11 Weak Words that Dilute Your Blog Post’s Impact

When I craft a blog post, I usually write stream-of-consciousness and then set it aside for a few days (or a few weeks) to steep.

When I return to edit the post, errors in judgment, syntax, and word choice leap off the page.

11 weak words that dilute your blog post's impact | BloggingBistro.comHow I edit blog posts

I start with the last sentence and read each sentence aloud, from the end of the post to the beginning. This method helps me…

  • isolate awkwardly worded sentences that don’t contribute to the article
  • note incorrectly used words and phrases that clutter the sentence

Today’s infographic helped me identify weak words I use in blog posts. The infographic recommends removing these words, but I don’t always do that.

Why?

Because blog posts are different breed of cat than, say, an article published in a magazine or newspaper. Blog posts are meant to sound conversational, and the occasional “really” or “very” is acceptable.

However, I don’t want weak words to creep into multiple sentences, so I keep this list on hand when editing.

11 common weak words and phrases

(Some are from the infographic, below, and others are my additions):

Really / Actually – These “crutch” words can almost always be eliminated without changing the impact of the sentence. In fact, getting rid of them will “actually” make your sentence stronger.

Very – A useless, throwaway word.

Things / Stuff – Replace with a specific word such as tool, point, statement, factor, quality, detail.

I feel / I think / I believe – If you say it, we know you think it.

Was / is / are / am – There are two schools of thought about using “to be” verb forms. One school says to axe “to be” from your writing, no matter what.

This is nearly impossible, since “to be” is the most commonly-used verb form in the English language. My “school” says: be aware of how often you use “to be” and replace the passive verb form with active voice whenever possible.

Replace, “The touchdown pass was thrown by Russell Wilson.”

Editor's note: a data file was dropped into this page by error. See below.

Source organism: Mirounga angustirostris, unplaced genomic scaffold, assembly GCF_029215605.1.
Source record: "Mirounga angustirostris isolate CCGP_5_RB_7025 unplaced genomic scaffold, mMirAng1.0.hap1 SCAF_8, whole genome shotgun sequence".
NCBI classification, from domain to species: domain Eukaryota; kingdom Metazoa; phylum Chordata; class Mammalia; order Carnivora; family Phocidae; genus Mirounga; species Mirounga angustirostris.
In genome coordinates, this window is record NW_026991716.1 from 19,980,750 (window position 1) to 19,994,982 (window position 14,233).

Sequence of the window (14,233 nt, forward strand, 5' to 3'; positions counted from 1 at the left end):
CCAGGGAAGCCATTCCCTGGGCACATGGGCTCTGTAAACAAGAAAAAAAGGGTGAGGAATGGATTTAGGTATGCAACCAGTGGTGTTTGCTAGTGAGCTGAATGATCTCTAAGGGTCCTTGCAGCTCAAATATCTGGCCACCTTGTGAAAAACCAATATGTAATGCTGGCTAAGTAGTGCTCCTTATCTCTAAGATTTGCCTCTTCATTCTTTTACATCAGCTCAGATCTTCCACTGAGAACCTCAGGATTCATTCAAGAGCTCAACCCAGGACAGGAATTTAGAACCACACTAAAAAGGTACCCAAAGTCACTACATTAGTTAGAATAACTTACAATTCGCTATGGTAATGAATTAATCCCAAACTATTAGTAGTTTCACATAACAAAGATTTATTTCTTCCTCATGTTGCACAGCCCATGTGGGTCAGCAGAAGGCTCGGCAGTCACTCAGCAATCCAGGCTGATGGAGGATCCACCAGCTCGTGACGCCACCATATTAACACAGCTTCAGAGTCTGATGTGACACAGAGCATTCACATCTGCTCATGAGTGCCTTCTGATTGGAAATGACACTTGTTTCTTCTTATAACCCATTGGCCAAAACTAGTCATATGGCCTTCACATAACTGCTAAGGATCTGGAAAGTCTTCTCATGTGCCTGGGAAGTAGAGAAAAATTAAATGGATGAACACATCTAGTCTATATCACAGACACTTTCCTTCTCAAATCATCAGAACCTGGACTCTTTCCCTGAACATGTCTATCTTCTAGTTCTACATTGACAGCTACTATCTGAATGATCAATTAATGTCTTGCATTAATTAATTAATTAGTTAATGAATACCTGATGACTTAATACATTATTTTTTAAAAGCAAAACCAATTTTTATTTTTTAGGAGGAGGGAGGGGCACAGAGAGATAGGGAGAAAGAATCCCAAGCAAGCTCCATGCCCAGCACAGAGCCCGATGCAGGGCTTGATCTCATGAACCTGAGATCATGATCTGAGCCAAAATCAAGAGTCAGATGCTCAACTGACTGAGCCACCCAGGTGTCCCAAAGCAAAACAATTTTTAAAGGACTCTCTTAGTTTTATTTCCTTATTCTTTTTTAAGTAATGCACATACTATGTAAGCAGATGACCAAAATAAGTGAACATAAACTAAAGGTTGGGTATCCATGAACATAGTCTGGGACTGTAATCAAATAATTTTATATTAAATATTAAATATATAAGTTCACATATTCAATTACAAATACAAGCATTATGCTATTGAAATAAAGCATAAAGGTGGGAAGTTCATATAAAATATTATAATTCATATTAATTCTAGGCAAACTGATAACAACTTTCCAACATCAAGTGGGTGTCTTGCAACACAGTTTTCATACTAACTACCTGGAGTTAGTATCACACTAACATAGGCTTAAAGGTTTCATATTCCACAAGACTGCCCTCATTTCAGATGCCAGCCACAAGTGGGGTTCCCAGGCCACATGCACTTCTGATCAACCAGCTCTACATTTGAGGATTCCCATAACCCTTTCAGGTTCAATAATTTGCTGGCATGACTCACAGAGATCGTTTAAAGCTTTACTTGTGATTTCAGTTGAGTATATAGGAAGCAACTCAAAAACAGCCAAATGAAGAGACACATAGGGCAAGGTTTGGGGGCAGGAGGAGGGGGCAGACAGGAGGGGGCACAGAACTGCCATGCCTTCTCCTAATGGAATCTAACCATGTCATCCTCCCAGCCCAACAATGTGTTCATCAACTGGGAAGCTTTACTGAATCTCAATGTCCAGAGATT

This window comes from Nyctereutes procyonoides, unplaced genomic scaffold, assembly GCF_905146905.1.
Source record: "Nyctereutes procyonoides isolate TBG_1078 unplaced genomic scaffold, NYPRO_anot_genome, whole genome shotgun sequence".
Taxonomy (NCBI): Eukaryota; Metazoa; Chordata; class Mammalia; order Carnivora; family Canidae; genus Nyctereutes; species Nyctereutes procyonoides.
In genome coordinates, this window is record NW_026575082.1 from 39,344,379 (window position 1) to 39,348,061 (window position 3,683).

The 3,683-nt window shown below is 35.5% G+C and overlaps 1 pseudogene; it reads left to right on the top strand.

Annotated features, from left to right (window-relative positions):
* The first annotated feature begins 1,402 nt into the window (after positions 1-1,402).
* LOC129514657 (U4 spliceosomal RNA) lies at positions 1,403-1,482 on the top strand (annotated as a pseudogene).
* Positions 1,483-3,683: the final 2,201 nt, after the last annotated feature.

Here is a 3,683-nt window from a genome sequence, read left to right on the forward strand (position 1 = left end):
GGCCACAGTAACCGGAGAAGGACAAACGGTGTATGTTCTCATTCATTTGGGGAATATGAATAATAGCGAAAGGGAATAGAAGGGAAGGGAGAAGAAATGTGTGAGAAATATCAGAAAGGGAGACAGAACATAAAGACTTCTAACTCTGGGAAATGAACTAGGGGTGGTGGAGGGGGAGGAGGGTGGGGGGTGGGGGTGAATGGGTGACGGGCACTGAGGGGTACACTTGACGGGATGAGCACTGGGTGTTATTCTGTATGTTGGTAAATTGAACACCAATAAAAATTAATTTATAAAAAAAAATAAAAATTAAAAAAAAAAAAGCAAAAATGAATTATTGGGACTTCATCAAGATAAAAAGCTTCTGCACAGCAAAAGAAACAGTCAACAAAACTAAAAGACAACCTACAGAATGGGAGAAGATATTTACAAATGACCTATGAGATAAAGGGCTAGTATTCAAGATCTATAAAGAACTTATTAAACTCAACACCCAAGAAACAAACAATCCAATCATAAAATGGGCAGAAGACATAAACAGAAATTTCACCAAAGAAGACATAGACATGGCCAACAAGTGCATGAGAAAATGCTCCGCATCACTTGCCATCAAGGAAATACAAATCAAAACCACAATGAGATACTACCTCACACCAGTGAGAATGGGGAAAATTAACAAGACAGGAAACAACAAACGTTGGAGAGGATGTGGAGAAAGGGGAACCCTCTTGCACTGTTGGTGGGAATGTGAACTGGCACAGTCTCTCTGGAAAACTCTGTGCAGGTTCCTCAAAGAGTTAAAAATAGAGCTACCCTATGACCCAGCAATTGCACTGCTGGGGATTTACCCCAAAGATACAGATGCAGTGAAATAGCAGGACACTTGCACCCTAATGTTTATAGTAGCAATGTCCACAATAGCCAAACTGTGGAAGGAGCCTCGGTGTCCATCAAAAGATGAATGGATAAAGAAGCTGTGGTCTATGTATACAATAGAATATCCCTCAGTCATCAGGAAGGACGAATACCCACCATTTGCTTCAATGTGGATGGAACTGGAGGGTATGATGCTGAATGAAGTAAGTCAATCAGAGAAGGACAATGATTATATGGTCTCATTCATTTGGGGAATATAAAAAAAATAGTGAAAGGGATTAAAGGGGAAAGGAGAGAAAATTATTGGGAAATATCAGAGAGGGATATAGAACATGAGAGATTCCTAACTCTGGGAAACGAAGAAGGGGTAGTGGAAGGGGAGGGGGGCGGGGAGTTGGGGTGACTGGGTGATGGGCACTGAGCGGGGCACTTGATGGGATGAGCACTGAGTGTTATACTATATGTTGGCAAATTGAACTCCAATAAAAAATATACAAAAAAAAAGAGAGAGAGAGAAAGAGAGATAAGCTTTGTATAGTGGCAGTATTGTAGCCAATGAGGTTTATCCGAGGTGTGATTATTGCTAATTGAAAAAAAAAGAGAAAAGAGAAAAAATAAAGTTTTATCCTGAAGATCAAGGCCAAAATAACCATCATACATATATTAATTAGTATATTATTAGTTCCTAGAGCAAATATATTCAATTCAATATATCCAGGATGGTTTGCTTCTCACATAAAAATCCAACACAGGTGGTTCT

With, “Russell Wilson threw the touchdown pass.”

That – My bugaboo. When I wrote my first book, I searched for “that” and discovered I’d used it hundreds of times.

I read each sentence and asked, “Does the sentence make sense without ‘that?”

If it did, I axed “that.”

Many / often – How many is “many”? How often is “often”?

Literally – When we use “literally,” we usually mean “figuratively.”

Amazing / Awesome / Absolutely – I hear these words in podcasts and webinars when the host or guest is hyping a product or service. I don’t see them as often in blog posts. Even though the words are absolutely amazing and awesome, they’re overused and have lost their impact.

Redundanciesend result, gather together, each one, advance warning, local resident, added bonus, completely unique, postpone until later, true facts, mix together, basic fundamentals, unintentional mistake, cancel out, drop down, new beginning, old adage… and my favorite: overused cliché.

Begin to – “I’m beginning to write my blog post.” Replace with, “I’m writing my blog post.”

Exclamation points – I know the exclamation point is punctuation and not a word. But this little fellow is used ad nauseum to artificially inflate the emotion of sentences in blog posts, social updates and e-mails. In Word, do a “find and replace,” and replace every exclamation mark with a period. Ninety-nine percent of the time, a period suffices.

Free Blog Checklist

Click this image to download your free checklist that includes EVERYTHING you need to do prior to publishing a blog post! Or simply text PREPUB to 44222!

Click this image to download your free checklist that includes EVERYTHING you need to do prior to publishing a blog post! Or simply text PREPUB to 44222.

What weak words bug you?

Please share words and phrases you struggle with or see in others’ writing.

Infographic

5 Weak Words to Avoid & What to Use Instead (Infographic)
Source: www.grammarcheck.net

Tweet It

  • Janet Ann Collins

    When my first book was edited I just couldn’t believe at the number of times I’d used the word, just.

  • Ooh, good one, Janet.

  • When I had a friend edit my manuscript she circled all the times I used the same word in each article. It was amazing. Although I still have a tendency to do this, it is something I try to focus on every time I edit my blogs or articles

  • This is such a helpful exercise, Marlene, as we have “pet” words that we use often without realizing it. Thanks for the tip.

  • There is so much to become aware of when writing and informational articles like yours and critique friends who spot things are so valuable

  • Drop down is used to describe menus in computer programs. It should be limited to that usage. Another redundancy is free gift. It is also the most effective sales phrase in use today. Most marketers will trade a redundancy (or other error) for increased sales.

  • Joseph,

    In what context are you seeing “drop down” used? I use it as you said — to describe the way a menu on a website can work.

    Free gift is a good one, and I’ll confess that I use it. For the reason you explained — it’s an effective sales phrase, even though it’s redundant.

    Thanks for your comment.

  • Carolyn

    I humbly suggest the word “about” as in “I’ve been working about six months.” It makes the writer sound uncertain. Even worse – “just about”.

  • Carolyn,

    Ooh, I’m guilty of both of those. Thanks for the reminder.

  • Susan Sage

    I use this as an editing guide every time I write.

  • Great, Susan! Isn’t it nice to have a quick-and-easy tool at your fingertips?